And there you have it.  Create a scheduled task and run Powershell.exe as your program, and the following as the argument:

-ExecutionPolicy Bypass <pathtoscript>\Scan-FolderForFiles.ps1

You’ve also decided that you want to scan a folder on the file server called Suggestion Box and anytime someone places a file in there to email HR.  Schedule another task (doesn’t have to be on the file server) with these parameters:

<pathtoscript>\Scan-FolderForFiles.ps1 -Path "\\<fileserver>\<share>\Suggestion Box" -From -Subject "New File in Suggestion Box" -To

This will override the Path, From, To and Subject fields while leaving the SMTPServer (your SMTP relay) field alone.

Here’s the full code with a little change to make some of the messaging more generic:

Param (
[string]$Path = "D:\FTPSites\",
[string]$SMTPServer = "smtpservername",
[string]$From = "",
[string]$To = "",
[string]$Subject = "New File Uploaded to FTP Site"

$SMTPMessage = @{
To = $To
From = $From
Subject = "$Subject at $Path"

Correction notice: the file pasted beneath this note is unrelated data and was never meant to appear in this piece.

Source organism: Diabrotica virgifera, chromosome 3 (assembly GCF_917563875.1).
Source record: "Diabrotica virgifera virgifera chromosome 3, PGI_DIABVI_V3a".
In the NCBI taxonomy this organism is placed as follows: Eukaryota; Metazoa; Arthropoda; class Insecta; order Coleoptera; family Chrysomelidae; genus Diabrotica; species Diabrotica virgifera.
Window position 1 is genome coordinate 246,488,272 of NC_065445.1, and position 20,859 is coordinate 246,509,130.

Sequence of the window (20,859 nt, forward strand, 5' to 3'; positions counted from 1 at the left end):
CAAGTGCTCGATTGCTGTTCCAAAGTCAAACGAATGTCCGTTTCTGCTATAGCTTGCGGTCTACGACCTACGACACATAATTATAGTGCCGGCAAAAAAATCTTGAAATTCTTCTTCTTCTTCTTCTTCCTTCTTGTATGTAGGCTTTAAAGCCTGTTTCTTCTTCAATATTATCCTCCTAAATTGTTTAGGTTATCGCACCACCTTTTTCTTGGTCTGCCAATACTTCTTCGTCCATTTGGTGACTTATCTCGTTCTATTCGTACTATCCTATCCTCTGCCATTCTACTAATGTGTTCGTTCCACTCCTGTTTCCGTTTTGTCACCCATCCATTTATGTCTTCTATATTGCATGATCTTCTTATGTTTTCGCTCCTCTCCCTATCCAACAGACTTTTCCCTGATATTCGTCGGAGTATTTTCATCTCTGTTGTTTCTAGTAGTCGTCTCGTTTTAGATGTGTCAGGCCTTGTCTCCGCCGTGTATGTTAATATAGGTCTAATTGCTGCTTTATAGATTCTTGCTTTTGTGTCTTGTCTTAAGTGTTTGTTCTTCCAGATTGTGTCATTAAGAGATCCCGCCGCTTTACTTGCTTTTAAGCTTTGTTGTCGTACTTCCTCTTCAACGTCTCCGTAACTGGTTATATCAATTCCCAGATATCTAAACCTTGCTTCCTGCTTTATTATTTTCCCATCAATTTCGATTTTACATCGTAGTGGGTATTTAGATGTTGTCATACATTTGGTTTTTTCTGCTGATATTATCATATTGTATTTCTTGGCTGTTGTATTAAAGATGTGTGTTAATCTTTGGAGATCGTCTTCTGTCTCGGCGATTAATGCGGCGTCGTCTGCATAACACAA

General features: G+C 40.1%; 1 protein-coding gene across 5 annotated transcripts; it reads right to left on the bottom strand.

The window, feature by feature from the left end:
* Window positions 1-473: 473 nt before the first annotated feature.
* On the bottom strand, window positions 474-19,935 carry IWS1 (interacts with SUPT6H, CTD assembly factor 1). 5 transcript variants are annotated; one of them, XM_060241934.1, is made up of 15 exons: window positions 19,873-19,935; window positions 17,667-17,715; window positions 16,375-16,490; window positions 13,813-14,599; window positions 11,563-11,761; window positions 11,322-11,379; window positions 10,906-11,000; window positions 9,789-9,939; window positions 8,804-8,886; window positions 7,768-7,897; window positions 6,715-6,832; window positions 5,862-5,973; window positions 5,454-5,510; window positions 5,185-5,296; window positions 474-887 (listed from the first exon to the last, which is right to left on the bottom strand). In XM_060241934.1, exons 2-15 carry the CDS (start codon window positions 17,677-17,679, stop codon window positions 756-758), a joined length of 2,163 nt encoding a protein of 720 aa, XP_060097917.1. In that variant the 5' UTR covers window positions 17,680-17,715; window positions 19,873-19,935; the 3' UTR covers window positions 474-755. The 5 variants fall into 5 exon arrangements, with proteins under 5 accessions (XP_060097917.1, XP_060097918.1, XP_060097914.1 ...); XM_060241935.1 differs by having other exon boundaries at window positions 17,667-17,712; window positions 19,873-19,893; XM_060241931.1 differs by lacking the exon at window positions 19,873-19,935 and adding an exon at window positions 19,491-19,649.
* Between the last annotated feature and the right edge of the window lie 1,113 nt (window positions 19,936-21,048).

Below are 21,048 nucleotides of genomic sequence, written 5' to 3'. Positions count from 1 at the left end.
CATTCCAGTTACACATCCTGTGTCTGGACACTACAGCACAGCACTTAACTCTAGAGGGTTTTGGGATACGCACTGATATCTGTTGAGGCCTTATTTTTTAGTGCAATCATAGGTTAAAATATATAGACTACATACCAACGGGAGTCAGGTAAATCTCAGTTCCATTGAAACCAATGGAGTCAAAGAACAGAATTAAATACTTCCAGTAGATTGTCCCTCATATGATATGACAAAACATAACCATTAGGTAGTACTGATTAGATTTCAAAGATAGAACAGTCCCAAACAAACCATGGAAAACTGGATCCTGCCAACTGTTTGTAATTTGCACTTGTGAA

Smtpserver = $SMTPServer

$File = Get-ChildItem $Path | Where { $_.LastWriteTime -ge [datetime]::Now.AddMinutes(-10) }
If ($File)
{ $SMTPBody = "`nThe following files have recently been added/changed:`n`n"
$File | ForEach { $SMTPBody += "$($_.FullName)`n" }
Send-MailMessage @SMTPMessage -Body $SMTPBody

September 11, 2012 - Posted by | PowerShell | , , , , ,


  1. […] Load up a hash table with all of static properties we’ll need for Send-MailMessage–another splat! […]

    Pingback by Report When New Users are Added to Active Directory « The Surly Admin | October 22, 2012 | Reply

  2. I am not very PS savvy but generally I know when something says Line-Char to diagnose a problem. I am getting “Missing Expression after unary operator ‘-‘ at Line:1 char:2” of this exact script that was created. I am using Notepad++ to write this out. I know this post is old but this is exactly what my company needs and no PS admin to do it. 🙂 Thank you.